Nickel price drops 12% in another glitchy start to London trading

Image courtesy of LME.

Nickel price dropped by the maximum allowed for a third day in another glitchy opening for trading in London, as the price continues its retreat from an unprecedented short squeeze last week.

Nickel dropped 12% to the daily limit of $36,915 a tonne, although at least three trades went through at a price below the lower bound set by the exchange, according to Bloomberg data. Just after 8:00 am, three contracts traded at $36,865 a tonne.

Several traders said they expect the market to begin trading at around $30,000 a tonne – a level more in line with current prices on the Shanghai Futures Exchange, which has remained open through the LME’s suspension.

[Click here for an interactive chart of nickel prices]

The price now stands 64% below the record price reached on March 8 amid an unprecedented short squeeze in trades that were later canceled by the LME.

LME and Shanghai nickel prices.

Some believe the price will go lower still. While almost no contracts have traded since the LME reopened the market on Wednesday, the exchange’s order book on Friday morning showed more than 10,000 sell orders — equivalent to 60,000 tonnes of nickel — at the limit-down price of $36,915.

“With a massive 60,000 tonnes of longs scrambling for the exit without any takers we don’t see LME catching a bid until at least $25,000 or below,” said Anant Jatia, chief investment officer at Greenland Investment Management, a systematic commodity fund with over $1 billion in assets.

The orderbook shows that “most longs just want out of this contract,” Marex’s Alastair Munro said in a note.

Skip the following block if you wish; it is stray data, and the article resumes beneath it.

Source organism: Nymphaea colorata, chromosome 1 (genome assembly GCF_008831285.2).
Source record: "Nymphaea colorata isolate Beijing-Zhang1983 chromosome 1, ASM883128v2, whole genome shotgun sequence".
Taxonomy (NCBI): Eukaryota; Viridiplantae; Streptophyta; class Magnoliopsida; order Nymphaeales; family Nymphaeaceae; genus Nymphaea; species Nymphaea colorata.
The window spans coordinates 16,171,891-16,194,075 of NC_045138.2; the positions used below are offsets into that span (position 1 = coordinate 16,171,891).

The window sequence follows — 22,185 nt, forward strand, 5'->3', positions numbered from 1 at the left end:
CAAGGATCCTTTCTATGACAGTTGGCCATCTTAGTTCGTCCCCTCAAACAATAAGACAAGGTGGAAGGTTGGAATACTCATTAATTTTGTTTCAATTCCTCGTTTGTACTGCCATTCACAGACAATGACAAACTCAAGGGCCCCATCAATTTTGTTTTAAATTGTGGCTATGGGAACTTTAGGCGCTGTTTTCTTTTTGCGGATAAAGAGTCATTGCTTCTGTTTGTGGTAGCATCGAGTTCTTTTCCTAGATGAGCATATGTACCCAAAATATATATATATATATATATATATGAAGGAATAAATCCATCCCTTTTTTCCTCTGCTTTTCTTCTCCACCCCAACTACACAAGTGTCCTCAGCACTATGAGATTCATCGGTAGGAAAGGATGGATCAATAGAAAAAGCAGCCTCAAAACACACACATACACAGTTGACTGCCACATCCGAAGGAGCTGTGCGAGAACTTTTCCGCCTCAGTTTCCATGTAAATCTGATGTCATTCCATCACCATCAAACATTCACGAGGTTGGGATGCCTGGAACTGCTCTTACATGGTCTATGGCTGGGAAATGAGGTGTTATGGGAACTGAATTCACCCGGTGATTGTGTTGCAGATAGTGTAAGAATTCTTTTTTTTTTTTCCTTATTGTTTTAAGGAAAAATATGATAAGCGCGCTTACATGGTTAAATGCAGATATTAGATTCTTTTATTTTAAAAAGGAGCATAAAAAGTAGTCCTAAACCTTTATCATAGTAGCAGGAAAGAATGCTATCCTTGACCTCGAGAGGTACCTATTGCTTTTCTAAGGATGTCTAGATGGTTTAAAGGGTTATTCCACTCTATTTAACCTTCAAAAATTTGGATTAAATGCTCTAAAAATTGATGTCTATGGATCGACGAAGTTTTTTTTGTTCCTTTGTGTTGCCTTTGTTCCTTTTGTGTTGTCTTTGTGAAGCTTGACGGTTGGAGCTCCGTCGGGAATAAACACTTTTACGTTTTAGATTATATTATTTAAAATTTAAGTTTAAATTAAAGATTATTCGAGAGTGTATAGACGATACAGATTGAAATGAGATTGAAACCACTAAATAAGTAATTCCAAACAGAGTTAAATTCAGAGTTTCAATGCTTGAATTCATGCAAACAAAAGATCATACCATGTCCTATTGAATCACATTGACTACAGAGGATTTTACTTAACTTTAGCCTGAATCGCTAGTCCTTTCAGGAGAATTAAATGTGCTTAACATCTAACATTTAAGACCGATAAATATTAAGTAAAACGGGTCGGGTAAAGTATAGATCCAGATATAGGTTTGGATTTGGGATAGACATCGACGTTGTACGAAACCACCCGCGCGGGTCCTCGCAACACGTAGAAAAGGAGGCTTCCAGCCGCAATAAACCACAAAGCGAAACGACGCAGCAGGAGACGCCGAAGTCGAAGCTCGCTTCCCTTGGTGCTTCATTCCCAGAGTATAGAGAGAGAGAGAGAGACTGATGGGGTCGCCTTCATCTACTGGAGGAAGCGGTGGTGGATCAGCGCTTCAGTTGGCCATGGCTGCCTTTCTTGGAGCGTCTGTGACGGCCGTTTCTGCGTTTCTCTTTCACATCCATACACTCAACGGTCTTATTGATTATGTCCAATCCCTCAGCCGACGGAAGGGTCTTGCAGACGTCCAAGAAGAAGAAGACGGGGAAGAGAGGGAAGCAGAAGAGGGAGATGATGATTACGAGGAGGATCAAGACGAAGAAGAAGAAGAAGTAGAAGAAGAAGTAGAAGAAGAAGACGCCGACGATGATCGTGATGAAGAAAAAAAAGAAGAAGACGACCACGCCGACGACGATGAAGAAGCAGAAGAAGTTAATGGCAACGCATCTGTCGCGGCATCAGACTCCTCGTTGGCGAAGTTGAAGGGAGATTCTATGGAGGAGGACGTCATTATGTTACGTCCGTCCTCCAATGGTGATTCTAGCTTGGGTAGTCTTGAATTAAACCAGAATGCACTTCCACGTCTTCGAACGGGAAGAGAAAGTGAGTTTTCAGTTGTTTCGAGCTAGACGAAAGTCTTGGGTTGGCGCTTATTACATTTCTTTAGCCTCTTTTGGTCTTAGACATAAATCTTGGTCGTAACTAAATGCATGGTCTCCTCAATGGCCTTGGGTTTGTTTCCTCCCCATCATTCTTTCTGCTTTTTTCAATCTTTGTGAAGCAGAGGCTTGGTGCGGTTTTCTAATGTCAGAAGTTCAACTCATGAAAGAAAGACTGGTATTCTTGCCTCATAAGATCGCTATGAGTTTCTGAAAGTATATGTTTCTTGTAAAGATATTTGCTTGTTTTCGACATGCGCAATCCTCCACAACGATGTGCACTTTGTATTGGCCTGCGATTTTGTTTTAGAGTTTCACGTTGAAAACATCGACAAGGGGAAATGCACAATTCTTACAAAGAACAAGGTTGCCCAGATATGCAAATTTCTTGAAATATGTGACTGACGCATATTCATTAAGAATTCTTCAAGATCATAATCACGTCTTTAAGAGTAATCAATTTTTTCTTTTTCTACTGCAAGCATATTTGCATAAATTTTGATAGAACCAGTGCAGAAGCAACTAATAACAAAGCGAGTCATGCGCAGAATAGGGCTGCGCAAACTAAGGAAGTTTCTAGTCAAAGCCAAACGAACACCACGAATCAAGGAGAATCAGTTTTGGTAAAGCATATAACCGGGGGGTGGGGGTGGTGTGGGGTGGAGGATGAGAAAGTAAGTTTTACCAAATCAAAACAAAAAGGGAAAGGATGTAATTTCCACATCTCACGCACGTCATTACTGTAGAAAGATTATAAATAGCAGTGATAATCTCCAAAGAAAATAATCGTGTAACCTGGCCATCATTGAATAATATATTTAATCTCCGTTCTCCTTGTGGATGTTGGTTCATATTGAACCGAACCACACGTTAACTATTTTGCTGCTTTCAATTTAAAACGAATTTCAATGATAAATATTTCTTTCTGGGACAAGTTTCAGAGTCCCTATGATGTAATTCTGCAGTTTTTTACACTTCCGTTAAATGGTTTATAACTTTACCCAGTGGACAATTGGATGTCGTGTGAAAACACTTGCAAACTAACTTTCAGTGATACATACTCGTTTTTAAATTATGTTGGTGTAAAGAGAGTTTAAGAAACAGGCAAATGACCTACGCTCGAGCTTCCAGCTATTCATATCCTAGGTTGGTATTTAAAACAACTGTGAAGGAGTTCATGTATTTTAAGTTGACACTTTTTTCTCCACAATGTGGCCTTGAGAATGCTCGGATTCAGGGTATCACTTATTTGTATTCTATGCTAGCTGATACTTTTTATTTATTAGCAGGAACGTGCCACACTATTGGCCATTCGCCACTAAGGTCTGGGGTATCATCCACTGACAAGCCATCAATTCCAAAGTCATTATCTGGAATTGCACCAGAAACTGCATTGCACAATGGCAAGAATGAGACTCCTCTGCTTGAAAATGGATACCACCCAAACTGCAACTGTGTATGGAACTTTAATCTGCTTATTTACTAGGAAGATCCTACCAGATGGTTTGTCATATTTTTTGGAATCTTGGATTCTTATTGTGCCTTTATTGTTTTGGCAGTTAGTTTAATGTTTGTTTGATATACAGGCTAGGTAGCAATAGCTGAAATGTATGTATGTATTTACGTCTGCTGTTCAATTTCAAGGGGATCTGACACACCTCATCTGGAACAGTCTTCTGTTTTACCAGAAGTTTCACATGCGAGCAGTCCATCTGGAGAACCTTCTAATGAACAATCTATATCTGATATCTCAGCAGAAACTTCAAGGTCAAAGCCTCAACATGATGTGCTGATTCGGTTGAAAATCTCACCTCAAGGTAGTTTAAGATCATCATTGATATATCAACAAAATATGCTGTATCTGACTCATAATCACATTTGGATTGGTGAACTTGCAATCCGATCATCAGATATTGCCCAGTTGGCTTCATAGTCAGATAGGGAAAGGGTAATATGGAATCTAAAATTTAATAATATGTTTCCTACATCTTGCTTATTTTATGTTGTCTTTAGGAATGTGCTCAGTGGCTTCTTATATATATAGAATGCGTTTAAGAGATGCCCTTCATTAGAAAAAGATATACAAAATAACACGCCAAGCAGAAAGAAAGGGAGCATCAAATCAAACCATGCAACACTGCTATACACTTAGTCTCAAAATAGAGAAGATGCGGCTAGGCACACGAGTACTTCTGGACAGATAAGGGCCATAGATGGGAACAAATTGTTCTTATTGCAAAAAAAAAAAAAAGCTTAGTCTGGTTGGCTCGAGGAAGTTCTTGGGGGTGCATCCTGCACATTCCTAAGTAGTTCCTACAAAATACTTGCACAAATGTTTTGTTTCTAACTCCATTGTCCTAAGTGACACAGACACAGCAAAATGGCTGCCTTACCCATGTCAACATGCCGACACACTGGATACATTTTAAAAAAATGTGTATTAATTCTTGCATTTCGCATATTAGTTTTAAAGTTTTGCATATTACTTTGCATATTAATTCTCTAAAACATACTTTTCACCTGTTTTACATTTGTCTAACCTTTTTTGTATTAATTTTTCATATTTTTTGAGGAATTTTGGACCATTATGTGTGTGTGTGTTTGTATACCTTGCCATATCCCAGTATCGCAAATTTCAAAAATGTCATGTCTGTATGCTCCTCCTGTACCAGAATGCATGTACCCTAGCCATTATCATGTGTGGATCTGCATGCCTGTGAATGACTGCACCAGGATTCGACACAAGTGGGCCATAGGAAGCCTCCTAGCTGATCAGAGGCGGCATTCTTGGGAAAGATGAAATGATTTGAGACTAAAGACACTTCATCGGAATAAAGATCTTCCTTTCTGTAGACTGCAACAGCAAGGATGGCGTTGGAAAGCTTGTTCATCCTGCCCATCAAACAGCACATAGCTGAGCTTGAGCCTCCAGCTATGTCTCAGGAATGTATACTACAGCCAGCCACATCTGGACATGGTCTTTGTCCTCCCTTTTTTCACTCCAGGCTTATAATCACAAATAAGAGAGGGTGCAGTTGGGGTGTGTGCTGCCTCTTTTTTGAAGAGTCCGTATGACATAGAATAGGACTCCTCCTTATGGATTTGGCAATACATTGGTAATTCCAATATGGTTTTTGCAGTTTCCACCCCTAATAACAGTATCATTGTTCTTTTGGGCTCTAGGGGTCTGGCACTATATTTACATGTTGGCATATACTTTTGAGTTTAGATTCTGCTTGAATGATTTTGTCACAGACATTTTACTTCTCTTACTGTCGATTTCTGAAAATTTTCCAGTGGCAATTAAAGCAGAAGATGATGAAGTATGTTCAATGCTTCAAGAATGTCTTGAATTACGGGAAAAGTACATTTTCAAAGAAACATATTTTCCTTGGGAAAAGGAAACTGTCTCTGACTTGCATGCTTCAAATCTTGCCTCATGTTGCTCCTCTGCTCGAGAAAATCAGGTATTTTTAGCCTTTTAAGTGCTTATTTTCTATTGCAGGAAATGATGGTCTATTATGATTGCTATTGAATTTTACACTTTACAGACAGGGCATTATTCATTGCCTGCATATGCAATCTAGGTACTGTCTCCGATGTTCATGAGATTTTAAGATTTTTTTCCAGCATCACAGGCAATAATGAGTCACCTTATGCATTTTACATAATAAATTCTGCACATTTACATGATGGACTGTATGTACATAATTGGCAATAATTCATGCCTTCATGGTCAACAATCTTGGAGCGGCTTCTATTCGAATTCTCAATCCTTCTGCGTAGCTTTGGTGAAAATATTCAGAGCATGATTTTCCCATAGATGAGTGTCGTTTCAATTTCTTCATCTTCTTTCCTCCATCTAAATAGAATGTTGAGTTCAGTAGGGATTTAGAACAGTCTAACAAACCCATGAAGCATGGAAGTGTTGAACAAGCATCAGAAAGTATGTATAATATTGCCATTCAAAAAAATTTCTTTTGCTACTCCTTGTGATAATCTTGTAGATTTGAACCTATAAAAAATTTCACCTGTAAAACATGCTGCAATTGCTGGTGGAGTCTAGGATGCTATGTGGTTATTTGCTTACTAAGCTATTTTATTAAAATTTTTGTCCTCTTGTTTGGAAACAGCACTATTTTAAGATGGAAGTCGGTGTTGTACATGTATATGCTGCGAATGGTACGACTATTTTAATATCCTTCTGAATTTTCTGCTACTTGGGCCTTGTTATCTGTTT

On Thursday, there was trading in April put options — which give the buyer the right to sell futures at a pre-determined price — at $23,000 a tonne.

In theory, traders could seek to buy nickel on the LME in order to arbitrage between the Chinese and international markets, if LME prices fall far enough below those on Shanghai. 

Still, that implies further significant falls. On Friday, nickel for April delivery in Shanghai traded at about $34,500 a tonne. Excluding the 13% value-added tax that is charged on metal within China, that translates to about $30,500 on an LME-equivalent basis. And contracts for later delivery were trading still lower, with June futures below $30,000 on the same basis.

To be sure, the big short position that triggered chaos in the market last week still looms over it. Xiang Guangda, the Chinese tycoon who controls Tsingshan Holding Group Co., agreed with a standstill with his banks to avoid further margin calls.

But at some point, traders said, he will need to cover his position by buying back contracts on the LME, or by acquiring deliverable metal and shipping it to LME warehouses.

(By Mark Burton and Jack Farchy)


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